1. Justification-salvation before God through faith alone in Christ alone who died for our sins and rose from the dead (Romans 1:20 – 5:9a). This is what delivers us from the penalty of sin and gets us to Heaven. God wants to bring those back who have been given over to their own sinfulness. God sees all people as unrighteous and in bondage to sin (1:20-3:20). God comes to people and gives them His righteousness on the basis of faith alone in Jesus Christ alone (3:21-5:9a). Twenty-six times Paul uses the words “believe” and “faith” as the only condition for justification (being declared righteous) before God in this section of Romans. Nowhere in this section does he mention the word “confession.”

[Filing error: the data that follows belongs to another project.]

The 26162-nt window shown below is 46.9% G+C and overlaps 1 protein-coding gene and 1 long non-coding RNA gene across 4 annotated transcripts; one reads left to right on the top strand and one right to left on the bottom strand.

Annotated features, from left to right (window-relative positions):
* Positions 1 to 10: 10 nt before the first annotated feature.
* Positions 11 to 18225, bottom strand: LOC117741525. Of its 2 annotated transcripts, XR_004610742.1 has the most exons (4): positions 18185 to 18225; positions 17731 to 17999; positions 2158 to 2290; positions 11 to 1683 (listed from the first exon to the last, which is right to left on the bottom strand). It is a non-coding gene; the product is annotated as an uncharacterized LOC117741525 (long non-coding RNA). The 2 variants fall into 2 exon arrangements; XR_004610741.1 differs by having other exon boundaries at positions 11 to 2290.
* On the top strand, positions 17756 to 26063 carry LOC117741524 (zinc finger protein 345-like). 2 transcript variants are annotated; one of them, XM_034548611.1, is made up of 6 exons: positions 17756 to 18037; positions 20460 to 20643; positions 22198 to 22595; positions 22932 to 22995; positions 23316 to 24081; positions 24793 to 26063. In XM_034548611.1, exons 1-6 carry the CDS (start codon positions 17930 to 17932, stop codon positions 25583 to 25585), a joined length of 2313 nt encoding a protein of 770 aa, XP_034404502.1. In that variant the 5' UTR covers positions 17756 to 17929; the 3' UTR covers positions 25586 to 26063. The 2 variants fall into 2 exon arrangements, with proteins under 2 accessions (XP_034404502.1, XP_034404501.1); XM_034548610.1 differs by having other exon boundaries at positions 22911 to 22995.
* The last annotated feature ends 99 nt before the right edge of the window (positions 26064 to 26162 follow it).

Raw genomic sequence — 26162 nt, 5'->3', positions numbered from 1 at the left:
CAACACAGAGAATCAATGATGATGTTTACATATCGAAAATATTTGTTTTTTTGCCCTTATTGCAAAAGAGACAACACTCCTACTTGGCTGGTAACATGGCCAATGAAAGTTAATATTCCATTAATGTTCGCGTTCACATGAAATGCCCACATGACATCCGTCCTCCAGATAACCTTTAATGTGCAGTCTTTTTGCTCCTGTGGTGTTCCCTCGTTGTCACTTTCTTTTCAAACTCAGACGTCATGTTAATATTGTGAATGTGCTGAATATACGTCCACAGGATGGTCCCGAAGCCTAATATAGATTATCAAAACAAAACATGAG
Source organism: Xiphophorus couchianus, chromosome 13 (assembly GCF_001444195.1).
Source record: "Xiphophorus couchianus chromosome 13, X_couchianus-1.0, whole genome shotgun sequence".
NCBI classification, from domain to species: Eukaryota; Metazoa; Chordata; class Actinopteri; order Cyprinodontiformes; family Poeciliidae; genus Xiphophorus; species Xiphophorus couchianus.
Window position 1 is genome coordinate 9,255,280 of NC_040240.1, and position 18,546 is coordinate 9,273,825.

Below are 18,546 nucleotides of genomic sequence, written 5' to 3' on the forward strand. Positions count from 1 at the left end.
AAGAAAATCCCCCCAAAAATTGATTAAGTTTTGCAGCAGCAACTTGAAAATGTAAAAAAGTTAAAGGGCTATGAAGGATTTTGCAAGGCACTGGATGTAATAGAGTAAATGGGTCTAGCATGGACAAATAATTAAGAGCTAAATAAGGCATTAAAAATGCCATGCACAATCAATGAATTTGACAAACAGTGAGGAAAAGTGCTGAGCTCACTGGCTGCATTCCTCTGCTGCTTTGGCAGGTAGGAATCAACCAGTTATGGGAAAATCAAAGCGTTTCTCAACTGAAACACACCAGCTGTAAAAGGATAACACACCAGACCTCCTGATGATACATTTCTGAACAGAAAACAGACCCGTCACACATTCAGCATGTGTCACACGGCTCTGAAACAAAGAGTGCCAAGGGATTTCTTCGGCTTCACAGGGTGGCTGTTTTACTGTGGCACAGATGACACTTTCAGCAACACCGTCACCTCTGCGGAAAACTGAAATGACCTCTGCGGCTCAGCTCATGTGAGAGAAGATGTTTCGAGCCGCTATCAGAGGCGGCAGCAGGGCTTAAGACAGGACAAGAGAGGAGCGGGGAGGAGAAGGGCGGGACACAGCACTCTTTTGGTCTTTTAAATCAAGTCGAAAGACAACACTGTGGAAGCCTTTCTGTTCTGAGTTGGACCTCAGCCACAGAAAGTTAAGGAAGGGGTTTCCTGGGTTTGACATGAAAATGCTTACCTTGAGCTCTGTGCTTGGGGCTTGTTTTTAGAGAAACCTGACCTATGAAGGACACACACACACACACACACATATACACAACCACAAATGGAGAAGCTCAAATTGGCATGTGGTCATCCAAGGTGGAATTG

2. Sanctification-salvation from God’s present-day wrath (degradation of sin) through Christ living in us by faith (Romans 5:9b-8:39). The next time the word “saved” is used in Romans is in 5:9-10: “Much more then, having now been justified [past tense] by His blood, we shall be saved [future tense] from wrath through Him. For if when we were enemies we were reconciled [past tense] to God through the death of His Son, much more, having been reconciled [past tense], we shall be saved [future tense] by His life.” The salvation being spoken of here is in the future tense and takes place after we are justified and reconciled to God. We were reconciled to God through faith in Christ’s death (3:21-5:9a). We can be saved from God’s present-wrath or the power of sin through faith in Christ’s life (5:9b – 8:39).